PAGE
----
CX racers often find themselves in and out of the saddle as they accelerate out of a corner or up an incline. A forward adjustment to your saddle's position on the bike may make the act of getting out of the saddle smoother, quicker and easier. Standing up out of the saddle is similar to getting out of a chair. It is much easier to stand up out of a chair from the edge of the seat compared to the back of the seat. If we apply this principle to the bike fit, a forward adjustment to the saddle in relation to the pedals would make the act of getting out of the saddle easier. Over the course of a race, you may do this dozens of times.
Mountain vs. road pedal stack
In general mountain bike pedals have more stack than road pedals. The difference between a Shimano Ultegra road pedal and Shimano XT mountain pedals is about 5mm. All things constant (shoe sole thickness, insoles, socks and saddle) this would mean that to maintain the relevant body angles that comprise your seat height (ankle and knee angle at the bottom of the pedal stroke), we would need to raise your saddle height by 5mm when you change from an Ultegra road pedal to an XT mountain pedal.
Cleat position can also affect the relevant body angles in respect to saddle coordinates. Since the distance between the saddle and the pedal can be made up by ankle angle and knee angle and the position of the cleat on the foot defines the lever length, moving the cleat towards the heel will require a lower seat height (all things remaining constant) compared to a more forward cleat position. Picture how your knee straightens out if you were to put your heel on the pedal vs. being clipped in. There may be some good reasons to move your cleat position on your cross bike compared to your road bike.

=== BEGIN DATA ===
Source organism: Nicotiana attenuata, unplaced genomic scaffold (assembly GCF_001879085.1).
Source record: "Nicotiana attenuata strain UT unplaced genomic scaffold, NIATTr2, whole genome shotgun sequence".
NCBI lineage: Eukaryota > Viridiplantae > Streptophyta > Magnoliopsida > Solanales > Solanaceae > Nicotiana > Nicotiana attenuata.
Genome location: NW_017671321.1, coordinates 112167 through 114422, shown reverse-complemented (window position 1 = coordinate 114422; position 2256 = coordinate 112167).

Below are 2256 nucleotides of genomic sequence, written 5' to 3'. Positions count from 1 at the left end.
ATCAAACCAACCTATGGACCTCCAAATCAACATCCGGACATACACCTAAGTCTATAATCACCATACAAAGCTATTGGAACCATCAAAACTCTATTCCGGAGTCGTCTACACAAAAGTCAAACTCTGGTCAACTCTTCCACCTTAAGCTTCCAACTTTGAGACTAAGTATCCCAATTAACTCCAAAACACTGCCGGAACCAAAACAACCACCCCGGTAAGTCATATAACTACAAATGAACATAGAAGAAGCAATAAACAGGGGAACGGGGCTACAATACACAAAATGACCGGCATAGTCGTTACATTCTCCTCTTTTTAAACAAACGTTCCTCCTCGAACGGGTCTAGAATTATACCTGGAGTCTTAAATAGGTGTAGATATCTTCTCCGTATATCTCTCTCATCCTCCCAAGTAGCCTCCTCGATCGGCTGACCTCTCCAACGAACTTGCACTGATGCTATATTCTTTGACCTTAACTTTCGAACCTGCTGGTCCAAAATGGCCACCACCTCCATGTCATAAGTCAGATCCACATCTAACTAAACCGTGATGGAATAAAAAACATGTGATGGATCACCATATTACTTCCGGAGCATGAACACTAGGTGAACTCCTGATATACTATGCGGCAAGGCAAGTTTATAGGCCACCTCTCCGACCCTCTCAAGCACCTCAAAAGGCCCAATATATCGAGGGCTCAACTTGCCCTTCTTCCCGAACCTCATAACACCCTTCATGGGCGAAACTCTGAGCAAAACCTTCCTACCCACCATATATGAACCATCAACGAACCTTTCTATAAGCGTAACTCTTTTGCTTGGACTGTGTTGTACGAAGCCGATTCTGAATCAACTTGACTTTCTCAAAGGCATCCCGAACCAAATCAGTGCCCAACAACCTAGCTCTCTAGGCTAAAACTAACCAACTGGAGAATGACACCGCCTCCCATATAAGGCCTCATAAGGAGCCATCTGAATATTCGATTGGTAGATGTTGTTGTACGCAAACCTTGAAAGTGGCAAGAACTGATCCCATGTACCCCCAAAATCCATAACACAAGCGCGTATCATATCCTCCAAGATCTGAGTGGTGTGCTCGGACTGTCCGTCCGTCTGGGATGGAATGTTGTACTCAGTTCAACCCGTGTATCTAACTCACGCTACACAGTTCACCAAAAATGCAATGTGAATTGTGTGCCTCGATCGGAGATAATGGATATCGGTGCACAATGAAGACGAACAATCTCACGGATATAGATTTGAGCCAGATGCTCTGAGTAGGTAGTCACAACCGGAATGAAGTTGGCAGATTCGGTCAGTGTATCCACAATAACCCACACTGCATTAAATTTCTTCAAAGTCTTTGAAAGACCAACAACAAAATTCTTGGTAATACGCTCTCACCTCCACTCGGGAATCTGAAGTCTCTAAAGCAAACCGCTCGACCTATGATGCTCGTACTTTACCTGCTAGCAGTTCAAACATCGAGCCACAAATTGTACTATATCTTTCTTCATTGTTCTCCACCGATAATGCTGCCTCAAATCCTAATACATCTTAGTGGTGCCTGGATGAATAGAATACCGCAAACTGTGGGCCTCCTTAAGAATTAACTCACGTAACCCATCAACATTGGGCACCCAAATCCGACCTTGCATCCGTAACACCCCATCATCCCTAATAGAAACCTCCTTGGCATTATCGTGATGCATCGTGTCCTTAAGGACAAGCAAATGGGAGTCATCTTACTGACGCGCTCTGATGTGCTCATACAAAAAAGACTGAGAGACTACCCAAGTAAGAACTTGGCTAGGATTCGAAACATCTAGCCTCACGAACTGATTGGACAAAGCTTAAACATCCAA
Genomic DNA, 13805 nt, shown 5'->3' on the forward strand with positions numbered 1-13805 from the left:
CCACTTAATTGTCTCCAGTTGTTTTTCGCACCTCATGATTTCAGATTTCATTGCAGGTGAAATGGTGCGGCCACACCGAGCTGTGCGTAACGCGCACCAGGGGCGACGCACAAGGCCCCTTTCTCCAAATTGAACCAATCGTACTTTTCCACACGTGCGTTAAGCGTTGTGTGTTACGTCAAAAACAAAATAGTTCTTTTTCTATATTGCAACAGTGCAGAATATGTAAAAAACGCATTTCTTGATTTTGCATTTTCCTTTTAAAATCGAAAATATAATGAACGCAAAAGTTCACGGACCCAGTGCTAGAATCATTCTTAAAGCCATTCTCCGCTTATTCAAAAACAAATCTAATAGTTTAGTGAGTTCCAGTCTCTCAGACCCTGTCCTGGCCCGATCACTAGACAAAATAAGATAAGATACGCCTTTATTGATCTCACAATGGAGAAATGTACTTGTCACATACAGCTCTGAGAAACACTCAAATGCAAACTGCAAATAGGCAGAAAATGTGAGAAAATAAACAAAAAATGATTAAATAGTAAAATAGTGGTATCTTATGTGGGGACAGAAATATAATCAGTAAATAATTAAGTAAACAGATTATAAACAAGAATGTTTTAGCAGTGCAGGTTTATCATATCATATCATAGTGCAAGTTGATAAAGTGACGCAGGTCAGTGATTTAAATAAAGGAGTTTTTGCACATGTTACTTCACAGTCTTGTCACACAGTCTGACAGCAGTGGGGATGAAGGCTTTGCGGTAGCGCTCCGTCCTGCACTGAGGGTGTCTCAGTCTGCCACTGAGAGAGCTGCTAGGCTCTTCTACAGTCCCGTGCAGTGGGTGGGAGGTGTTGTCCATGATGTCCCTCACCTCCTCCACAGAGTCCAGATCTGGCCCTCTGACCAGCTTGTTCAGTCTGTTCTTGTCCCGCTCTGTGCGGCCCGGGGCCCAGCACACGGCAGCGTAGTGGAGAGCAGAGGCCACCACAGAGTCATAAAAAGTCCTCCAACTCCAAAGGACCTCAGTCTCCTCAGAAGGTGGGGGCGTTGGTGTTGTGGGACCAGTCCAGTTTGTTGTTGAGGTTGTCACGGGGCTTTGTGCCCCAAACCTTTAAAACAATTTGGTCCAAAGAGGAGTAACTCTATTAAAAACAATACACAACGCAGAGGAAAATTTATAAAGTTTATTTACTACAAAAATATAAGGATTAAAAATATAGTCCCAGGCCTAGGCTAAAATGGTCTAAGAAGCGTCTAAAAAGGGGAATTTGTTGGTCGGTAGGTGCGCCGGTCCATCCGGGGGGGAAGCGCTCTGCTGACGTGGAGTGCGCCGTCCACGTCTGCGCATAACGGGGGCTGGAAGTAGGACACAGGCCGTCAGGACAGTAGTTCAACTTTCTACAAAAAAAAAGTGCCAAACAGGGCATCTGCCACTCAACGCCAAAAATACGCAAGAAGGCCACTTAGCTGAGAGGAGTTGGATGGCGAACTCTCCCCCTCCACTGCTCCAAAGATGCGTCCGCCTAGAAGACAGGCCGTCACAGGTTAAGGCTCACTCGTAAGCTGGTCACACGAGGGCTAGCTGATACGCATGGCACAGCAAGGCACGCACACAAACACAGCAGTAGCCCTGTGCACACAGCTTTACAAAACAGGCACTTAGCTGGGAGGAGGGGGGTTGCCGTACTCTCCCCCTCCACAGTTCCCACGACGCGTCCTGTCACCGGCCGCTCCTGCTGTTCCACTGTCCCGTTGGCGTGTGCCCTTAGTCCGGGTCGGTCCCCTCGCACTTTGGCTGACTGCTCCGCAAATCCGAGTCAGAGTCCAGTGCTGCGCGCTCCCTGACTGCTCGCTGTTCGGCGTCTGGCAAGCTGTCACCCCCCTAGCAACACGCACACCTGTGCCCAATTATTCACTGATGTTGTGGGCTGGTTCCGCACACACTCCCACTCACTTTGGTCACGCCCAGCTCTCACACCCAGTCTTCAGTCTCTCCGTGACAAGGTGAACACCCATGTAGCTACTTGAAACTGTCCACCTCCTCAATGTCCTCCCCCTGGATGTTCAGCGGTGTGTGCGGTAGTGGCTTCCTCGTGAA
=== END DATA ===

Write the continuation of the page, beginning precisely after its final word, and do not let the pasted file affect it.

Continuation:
Cyclocross, has much different efforts involved compared to most road riding. Sprinting out of corners, standing for short efforts and lots of accelerations. For these demands, recruiting the fast twitch muscle fibers of the gastroc (main belly of the calf) is beneficial. The calf is a powerful muscle which is great at developing a lot of force for short periods of time. In order to encourage the calf firing, the general consensus is that the cleat should move forward on the shoe, in the direction of your toes. Moving the cleat this way will also help by reducing the amount of toe overlap with the front tire.
One potential drawback to moving the cleat forward is the increased likelihood of foot numbness as pressure is moved closer to the ball of your foot which can lead to compression and inflammation of nerves and joint tissue in the metatarsal head. This is less of a concern in cyclocross compared to road cycling where pressure is more constant and prolonged on the pedal.